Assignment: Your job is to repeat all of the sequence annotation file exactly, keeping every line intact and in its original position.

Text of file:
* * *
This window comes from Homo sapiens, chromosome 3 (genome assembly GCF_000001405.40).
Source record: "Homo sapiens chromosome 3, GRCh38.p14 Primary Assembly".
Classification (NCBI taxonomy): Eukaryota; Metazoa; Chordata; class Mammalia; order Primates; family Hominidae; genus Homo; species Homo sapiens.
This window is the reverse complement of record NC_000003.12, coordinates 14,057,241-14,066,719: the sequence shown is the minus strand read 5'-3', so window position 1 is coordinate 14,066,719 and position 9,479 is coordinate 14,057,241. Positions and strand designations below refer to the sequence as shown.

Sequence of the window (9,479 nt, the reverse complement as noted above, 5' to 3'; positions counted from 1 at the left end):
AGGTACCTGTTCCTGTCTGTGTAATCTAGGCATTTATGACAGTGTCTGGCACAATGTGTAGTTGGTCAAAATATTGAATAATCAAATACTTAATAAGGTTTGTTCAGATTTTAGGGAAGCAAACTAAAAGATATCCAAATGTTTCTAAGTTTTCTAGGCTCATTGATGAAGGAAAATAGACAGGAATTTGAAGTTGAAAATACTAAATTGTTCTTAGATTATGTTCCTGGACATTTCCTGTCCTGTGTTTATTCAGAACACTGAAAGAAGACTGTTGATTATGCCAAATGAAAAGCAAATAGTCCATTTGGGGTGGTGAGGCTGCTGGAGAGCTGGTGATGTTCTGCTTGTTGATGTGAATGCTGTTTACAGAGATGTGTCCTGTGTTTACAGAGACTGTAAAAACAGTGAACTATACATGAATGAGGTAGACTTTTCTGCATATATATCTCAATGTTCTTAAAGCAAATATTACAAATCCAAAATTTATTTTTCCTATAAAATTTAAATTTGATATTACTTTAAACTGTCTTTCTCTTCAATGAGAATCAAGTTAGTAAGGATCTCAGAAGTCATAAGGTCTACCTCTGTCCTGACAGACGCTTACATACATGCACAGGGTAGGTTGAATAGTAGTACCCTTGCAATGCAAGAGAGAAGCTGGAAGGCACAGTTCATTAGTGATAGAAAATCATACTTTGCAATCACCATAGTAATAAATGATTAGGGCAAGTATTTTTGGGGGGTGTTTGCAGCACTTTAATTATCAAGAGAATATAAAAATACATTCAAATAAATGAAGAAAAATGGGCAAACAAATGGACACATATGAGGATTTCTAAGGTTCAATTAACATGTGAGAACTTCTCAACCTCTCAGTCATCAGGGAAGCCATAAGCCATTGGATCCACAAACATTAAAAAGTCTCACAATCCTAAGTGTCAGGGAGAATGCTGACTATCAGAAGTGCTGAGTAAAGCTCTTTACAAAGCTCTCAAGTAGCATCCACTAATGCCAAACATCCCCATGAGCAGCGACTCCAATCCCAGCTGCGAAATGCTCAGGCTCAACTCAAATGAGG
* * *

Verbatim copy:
This window comes from Homo sapiens, chromosome 3 (genome assembly GCF_000001405.40).
Source record: "Homo sapiens chromosome 3, GRCh38.p14 Primary Assembly".
Classification (NCBI taxonomy): Eukaryota; Metazoa; Chordata; class Mammalia; order Primates; family Hominidae; genus Homo; species Homo sapiens.
This window is the reverse complement of record NC_000003.12, coordinates 14,057,241-14,066,719: the sequence shown is the minus strand read 5'-3', so window position 1 is coordinate 14,066,719 and position 9,479 is coordinate 14,057,241. Positions and strand designations below refer to the sequence as shown.

Sequence of the window (9,479 nt, the reverse complement as noted above, 5' to 3'; positions counted from 1 at the left end):
AGGTACCTGTTCCTGTCTGTGTAATCTAGGCATTTATGACAGTGTCTGGCACAATGTGTAGTTGGTCAAAATATTGAATAATCAAATACTTAATAAGGTTTGTTCAGATTTTAGGGAAGCAAACTAAAAGATATCCAAATGTTTCTAAGTTTTCTAGGCTCATTGATGAAGGAAAATAGACAGGAATTTGAAGTTGAAAATACTAAATTGTTCTTAGATTATGTTCCTGGACATTTCCTGTCCTGTGTTTATTCAGAACACTGAAAGAAGACTGTTGATTATGCCAAATGAAAAGCAAATAGTCCATTTGGGGTGGTGAGGCTGCTGGAGAGCTGGTGATGTTCTGCTTGTTGATGTGAATGCTGTTTACAGAGATGTGTCCTGTGTTTACAGAGACTGTAAAAACAGTGAACTATACATGAATGAGGTAGACTTTTCTGCATATATATCTCAATGTTCTTAAAGCAAATATTACAAATCCAAAATTTATTTTTCCTATAAAATTTAAATTTGATATTACTTTAAACTGTCTTTCTCTTCAATGAGAATCAAGTTAGTAAGGATCTCAGAAGTCATAAGGTCTACCTCTGTCCTGACAGACGCTTACATACATGCACAGGGTAGGTTGAATAGTAGTACCCTTGCAATGCAAGAGAGAAGCTGGAAGGCACAGTTCATTAGTGATAGAAAATCATACTTTGCAATCACCATAGTAATAAATGATTAGGGCAAGTATTTTTGGGGGGTGTTTGCAGCACTTTAATTATCAAGAGAATATAAAAATACATTCAAATAAATGAAGAAAAATGGGCAAACAAATGGACACATATGAGGATTTCTAAGGTTCAATTAACATGTGAGAACTTCTCAACCTCTCAGTCATCAGGGAAGCCATAAGCCATTGGATCCACAAACATTAAAAAGTCTCACAATCCTAAGTGTCAGGGAGAATGCTGACTATCAGAAGTGCTGAGTAAAGCTCTTTACAAAGCTCTCAAGTAGCATCCACTAATGCCAAACATCCCCATGAGCAGCGACTCCAATCCCAGCTGCGAAATGCTCAGGCTCAACTCAAATGAGG